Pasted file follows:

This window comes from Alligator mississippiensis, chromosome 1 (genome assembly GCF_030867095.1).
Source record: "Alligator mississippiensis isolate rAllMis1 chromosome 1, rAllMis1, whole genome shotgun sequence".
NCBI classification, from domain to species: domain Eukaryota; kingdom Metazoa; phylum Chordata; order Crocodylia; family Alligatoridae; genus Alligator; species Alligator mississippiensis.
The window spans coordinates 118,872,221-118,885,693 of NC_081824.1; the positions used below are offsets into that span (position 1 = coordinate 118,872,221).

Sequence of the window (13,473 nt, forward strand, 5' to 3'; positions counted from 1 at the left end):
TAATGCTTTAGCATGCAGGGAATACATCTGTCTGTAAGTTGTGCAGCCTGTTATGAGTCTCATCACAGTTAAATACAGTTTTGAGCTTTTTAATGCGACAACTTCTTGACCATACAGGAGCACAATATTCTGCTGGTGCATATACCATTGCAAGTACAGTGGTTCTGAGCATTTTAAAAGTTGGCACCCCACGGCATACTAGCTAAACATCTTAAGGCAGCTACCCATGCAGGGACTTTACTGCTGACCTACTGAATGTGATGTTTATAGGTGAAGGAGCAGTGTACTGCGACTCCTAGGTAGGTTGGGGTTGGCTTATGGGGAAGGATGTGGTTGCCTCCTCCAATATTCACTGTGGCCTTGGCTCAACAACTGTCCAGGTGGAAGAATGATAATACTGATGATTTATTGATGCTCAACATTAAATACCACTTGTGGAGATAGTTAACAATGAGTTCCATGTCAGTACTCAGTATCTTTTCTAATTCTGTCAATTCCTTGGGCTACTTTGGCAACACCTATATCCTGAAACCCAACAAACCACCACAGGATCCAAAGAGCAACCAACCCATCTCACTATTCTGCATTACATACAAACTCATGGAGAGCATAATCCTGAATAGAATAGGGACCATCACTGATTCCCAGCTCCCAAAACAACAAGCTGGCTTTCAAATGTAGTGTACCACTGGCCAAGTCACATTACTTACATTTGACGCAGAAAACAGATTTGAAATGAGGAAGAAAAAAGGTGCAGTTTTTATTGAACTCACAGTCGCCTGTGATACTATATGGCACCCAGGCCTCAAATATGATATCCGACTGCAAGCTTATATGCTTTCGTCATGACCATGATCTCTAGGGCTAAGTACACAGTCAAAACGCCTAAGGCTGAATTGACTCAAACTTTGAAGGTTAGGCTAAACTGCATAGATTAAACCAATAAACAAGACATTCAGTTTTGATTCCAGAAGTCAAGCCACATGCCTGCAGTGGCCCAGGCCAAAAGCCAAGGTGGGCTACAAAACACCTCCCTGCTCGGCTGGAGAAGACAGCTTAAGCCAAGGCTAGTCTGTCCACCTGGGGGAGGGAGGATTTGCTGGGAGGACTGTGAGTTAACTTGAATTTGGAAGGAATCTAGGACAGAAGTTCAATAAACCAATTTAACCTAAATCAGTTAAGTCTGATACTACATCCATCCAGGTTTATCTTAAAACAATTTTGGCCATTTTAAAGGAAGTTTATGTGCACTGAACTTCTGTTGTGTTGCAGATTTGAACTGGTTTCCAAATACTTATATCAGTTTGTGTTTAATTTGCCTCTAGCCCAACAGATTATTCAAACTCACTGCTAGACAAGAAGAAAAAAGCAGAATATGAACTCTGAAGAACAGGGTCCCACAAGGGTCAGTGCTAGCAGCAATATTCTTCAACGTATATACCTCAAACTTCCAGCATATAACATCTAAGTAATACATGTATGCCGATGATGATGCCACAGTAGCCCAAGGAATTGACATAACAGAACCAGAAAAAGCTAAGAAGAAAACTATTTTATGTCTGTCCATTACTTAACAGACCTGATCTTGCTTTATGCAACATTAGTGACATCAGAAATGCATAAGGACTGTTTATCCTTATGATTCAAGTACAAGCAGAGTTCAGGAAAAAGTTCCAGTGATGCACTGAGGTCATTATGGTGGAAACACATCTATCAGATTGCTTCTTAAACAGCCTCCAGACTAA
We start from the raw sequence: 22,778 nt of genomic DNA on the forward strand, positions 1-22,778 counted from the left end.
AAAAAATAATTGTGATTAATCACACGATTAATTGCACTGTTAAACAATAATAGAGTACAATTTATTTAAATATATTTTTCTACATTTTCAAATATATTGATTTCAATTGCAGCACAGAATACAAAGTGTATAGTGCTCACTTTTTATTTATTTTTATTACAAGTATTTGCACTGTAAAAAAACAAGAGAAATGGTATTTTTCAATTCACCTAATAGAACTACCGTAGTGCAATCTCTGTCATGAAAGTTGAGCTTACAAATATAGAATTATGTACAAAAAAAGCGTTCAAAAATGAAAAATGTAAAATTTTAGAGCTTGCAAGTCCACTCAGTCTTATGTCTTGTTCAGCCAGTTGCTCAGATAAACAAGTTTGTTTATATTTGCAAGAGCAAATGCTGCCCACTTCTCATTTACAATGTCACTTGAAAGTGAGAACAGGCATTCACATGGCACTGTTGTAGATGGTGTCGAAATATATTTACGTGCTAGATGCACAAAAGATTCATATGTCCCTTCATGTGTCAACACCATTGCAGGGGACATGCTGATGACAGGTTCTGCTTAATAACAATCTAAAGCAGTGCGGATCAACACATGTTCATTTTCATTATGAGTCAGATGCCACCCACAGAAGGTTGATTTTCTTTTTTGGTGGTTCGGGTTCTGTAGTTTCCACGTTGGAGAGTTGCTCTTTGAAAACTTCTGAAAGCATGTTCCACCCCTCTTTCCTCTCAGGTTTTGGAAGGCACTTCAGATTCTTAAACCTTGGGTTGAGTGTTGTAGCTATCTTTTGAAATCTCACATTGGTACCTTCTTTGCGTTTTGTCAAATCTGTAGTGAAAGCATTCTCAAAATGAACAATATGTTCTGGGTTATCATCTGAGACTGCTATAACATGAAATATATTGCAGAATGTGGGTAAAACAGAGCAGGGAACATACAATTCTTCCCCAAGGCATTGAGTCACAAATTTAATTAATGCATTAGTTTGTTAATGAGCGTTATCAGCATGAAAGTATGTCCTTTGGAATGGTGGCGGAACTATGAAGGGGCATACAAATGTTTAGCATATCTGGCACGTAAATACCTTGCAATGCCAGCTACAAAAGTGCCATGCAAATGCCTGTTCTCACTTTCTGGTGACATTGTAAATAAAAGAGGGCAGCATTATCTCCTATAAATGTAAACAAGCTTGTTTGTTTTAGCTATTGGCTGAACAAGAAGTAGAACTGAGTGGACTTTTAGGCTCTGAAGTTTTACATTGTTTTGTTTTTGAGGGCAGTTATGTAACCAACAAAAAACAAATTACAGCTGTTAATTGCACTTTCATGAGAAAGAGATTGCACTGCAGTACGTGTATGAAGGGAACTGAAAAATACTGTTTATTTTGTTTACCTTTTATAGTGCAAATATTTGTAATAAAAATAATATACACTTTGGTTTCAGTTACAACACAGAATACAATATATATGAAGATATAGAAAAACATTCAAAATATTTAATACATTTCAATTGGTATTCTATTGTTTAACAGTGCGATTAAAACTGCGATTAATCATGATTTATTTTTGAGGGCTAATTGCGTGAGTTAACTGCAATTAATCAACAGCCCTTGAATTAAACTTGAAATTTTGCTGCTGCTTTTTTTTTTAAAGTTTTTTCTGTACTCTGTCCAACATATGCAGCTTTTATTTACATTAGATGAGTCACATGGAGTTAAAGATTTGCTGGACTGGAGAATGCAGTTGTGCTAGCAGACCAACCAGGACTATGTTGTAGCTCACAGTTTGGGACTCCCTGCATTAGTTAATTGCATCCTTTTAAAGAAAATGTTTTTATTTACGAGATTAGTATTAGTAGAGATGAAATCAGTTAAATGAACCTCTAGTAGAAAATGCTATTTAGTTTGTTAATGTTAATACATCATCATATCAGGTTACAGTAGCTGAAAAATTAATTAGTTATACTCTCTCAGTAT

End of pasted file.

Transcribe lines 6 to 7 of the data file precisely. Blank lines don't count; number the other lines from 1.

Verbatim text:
TAATGCTTTAGCATGCAGGGAATACATCTGTCTGTAAGTTGTGCAGCCTGTTATGAGTCTCATCACAGTTAAATACAGTTTTGAGCTTTTTAATGCGACAACTTCTTGACCATACAGGAGCACAATATTCTGCTGGTGCATATACCATTGCAAGTACAGTGGTTCTGAGCATTTTAAAAGTTGGCACCCCACGGCATACTAGCTAAACATCTTAAGGCAGCTACCCATGCAGGGACTTTACTGCTGACCTACTGAATGTGATGTTTATAGGTGAAGGAGCAGTGTACTGCGACTCCTAGGTAGGTTGGGGTTGGCTTATGGGGAAGGATGTGGTTGCCTCCTCCAATATTCACTGTGGCCTTGGCTCAACAACTGTCCAGGTGGAAGAATGATAATACTGATGATTTATTGATGCTCAACATTAAATACCACTTGTGGAGATAGTTAACAATGAGTTCCATGTCAGTACTCAGTATCTTTTCTAATTCTGTCAATTCCTTGGGCTACTTTGGCAACACCTATATCCTGAAACCCAACAAACCACCACAGGATCCAAAGAGCAACCAACCCATCTCACTATTCTGCATTACATACAAACTCATGGAGAGCATAATCCTGAATAGAATAGGGACCATCACTGATTCCCAGCTCCCAAAACAACAAGCTGGCTTTCAAATGTAGTGTACCACTGGCCAAGTCACATTACTTACATTTGACGCAGAAAACAGATTTGAAATGAGGAAGAAAAAAGGTGCAGTTTTTATTGAACTCACAGTCGCCTGTGATACTATATGGCACCCAGGCCTCAAATATGATATCCGACTGCAAGCTTATATGCTTTCGTCATGACCATGATCTCTAGGGCTAAGTACACAGTCAAAACGCCTAAGGCTGAATTGACTCAAACTTTGAAGGTTAGGCTAAACTGCATAGATTAAACCAATAAACAAGACATTCAGTTTTGATTCCAGAAGTCAAGCCACATGCCTGCAGTGGCCCAGGCCAAAAGCCAAGGTGGGCTACAAAACACCTCCCTGCTCGGCTGGAGAAGACAGCTTAAGCCAAGGCTAGTCTGTCCACCTGGGGGAGGGAGGATTTGCTGGGAGGACTGTGAGTTAACTTGAATTTGGAAGGAATCTAGGACAGAAGTTCAATAAACCAATTTAACCTAAATCAGTTAAGTCTGATACTACATCCATCCAGGTTTATCTTAAAACAATTTTGGCCATTTTAAAGGAAGTTTATGTGCACTGAACTTCTGTTGTGTTGCAGATTTGAACTGGTTTCCAAATACTTATATCAGTTTGTGTTTAATTTGCCTCTAGCCCAACAGATTATTCAAACTCACTGCTAGACAAGAAGAAAAAAGCAGAATATGAACTCTGAAGAACAGGGTCCCACAAGGGTCAGTGCTAGCAGCAATATTCTTCAACGTATATACCTCAAACTTCCAGCATATAACATCTAAGTAATACATGTATGCCGATGATGATGCCACAGTAGCCCAAGGAATTGACATAACAGAACCAGAAAAAGCTAAGAAGAAAACTATTTTATGTCTGTCCATTACTTAACAGACCTGATCTTGCTTTATGCAACATTAGTGACATCAGAAATGCATAAGGACTGTTTATCCTTATGATTCAAGTACAAGCAGAGTTCAGGAAAAAGTTCCAGTGATGCACTGAGGTCATTATGGTGGAAACACATCTATCAGATTGCTTCTTAAACAGCCTCCAGACTAA
We start from the raw sequence: 22,778 nt of genomic DNA on the forward strand, positions 1-22,778 counted from the left end.